Now we have reached the last /8 of IPv4 addresses, we have looked at the allocation and assignment rate again. At the same time we also monitored the growth in IPv6 allocations.
In an earlier article, IPv4 – Business As Usual , we pointed out that the RIPE NCC will reach the last /8 of IPv4 address space (16,777,216 addresses) sometime later this year. On Friday, 14 September 2012 we reached this important milestone; we allocated the last IPv4 addresses from the unallocated pool. From now on, the RIPE NCC can only distribute IPv6 addresses and a one-time /22 IPv4 allocation (1,024 IPv4 addresses) from the last /8 to those Local Internet Registries (LIRs) that meet the requirements (for more information, see Reaching the Last /8 .)
During the last few months we didn’t observe any major rush from organisations requesting the remaining IPv4 addresses (see the black line in the graph below). However, over the last few weeks, we saw an increase in requests and in the number of IPv4 allocations. The number of IPv4 addresses we handed out during the last two weeks equalled what we normally give out within one month. But overall, the chart below shows that reaching the last /8 of IPv4 address space is not coming as a surprise to the community, and that most people are well prepared for it. It’s good to see that the address space distribution policies set by the RIPE community worked well and that the allocation procedures followed by the RIPE NCC are ensuring that this milestone was reached in a fair and controlled manner.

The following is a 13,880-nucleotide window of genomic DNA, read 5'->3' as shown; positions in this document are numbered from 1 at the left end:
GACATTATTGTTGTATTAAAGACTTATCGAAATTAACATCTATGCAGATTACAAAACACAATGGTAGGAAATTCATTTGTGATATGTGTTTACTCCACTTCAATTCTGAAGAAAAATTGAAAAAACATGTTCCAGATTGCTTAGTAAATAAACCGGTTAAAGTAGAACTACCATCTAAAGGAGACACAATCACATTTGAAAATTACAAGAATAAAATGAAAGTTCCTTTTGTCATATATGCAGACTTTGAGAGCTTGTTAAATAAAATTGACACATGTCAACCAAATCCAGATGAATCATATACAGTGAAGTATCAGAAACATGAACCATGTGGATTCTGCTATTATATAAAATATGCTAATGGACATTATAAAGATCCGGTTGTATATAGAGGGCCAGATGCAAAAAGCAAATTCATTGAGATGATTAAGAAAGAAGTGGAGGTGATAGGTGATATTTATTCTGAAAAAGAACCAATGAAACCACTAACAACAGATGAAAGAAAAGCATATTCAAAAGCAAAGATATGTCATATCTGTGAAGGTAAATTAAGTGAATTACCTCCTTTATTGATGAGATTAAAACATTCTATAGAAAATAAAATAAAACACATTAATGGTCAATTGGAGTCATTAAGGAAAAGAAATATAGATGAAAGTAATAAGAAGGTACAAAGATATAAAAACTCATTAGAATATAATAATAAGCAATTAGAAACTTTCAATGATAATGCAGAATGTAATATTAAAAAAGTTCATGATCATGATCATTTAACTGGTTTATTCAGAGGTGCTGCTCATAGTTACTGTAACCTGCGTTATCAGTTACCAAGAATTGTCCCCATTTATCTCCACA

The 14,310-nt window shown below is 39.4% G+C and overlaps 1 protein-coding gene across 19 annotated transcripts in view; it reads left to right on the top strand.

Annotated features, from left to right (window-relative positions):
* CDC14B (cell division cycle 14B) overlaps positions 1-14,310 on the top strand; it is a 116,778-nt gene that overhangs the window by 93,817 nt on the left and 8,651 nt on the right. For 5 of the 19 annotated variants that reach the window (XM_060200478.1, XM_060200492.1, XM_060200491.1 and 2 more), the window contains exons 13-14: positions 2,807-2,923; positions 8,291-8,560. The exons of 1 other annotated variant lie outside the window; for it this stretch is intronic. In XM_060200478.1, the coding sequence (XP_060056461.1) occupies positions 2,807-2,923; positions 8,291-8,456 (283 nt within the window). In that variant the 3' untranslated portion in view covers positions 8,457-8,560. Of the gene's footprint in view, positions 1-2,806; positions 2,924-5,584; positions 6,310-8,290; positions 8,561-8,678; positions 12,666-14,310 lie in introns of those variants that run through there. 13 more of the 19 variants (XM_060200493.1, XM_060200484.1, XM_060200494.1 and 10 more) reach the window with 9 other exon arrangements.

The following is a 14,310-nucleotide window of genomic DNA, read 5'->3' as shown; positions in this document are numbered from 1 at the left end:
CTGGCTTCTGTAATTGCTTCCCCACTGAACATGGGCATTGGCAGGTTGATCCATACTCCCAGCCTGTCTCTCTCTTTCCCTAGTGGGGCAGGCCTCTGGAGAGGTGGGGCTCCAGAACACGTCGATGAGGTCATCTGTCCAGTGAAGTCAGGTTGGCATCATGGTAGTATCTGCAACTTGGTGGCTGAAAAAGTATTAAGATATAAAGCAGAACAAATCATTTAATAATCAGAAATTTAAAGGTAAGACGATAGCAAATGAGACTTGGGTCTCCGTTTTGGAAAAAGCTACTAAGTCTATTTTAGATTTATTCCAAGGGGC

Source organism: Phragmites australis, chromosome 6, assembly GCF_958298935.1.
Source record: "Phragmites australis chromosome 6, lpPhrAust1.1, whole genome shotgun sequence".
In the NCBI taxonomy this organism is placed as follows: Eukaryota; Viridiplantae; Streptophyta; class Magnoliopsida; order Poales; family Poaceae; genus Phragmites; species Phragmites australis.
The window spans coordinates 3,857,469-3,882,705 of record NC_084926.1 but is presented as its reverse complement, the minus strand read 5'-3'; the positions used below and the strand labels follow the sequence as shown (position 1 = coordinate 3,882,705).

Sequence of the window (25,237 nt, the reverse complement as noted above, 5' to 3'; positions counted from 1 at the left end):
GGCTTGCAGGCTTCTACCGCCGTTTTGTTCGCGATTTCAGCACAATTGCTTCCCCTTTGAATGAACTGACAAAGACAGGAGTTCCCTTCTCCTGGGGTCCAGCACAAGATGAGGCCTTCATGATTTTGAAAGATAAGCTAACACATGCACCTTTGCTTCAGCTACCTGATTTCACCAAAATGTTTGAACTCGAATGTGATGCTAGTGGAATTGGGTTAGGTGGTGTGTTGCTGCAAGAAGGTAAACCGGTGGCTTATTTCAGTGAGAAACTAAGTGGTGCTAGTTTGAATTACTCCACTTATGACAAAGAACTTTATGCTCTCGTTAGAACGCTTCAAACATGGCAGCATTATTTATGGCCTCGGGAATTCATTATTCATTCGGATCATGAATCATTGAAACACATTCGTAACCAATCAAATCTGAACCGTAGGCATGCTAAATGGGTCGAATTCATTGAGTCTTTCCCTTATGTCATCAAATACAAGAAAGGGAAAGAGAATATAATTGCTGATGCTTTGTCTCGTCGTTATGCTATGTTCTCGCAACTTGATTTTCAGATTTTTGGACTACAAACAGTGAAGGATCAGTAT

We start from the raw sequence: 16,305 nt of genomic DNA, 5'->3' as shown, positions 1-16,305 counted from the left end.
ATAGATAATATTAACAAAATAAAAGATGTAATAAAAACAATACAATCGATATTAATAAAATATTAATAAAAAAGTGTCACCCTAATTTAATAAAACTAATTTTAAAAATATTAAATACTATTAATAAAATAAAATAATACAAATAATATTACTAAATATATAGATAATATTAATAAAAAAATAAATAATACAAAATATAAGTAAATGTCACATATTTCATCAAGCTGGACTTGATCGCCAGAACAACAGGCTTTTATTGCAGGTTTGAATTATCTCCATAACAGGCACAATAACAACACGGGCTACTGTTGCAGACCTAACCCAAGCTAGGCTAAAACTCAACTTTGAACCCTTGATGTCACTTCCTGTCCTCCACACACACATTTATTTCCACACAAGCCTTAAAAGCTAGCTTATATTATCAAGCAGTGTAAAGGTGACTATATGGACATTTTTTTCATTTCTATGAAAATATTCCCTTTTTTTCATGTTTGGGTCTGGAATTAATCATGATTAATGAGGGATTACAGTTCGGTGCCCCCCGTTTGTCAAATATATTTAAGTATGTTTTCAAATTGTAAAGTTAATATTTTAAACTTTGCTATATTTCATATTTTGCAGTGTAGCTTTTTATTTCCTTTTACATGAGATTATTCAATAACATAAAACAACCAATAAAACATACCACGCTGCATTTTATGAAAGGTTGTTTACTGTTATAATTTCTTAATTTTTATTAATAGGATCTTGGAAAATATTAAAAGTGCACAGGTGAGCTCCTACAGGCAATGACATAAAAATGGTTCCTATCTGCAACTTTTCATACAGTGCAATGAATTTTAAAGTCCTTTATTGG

Figure 1: Cumulative number of IPv4 addresses assigned or allocated yearly since 2009. Every year is depicted in a different colour. The dots on each curve indicate the number of addresses distributed at the end of each month.
At the same time, we are excited to see that now over 50% of the Local Internet Registries (LIRs) in the RIPE NCC service region have an IPv6 allocation. The image below shows the number of LIRs that have an IPv6 allocation (blue line) and those that don’t yet have IPv6 address space (red line).
This is an important development, but there is obviously still a long way to go until widespread IPv6 deployment. To learn more about IPv6, please see IPv6ActNow .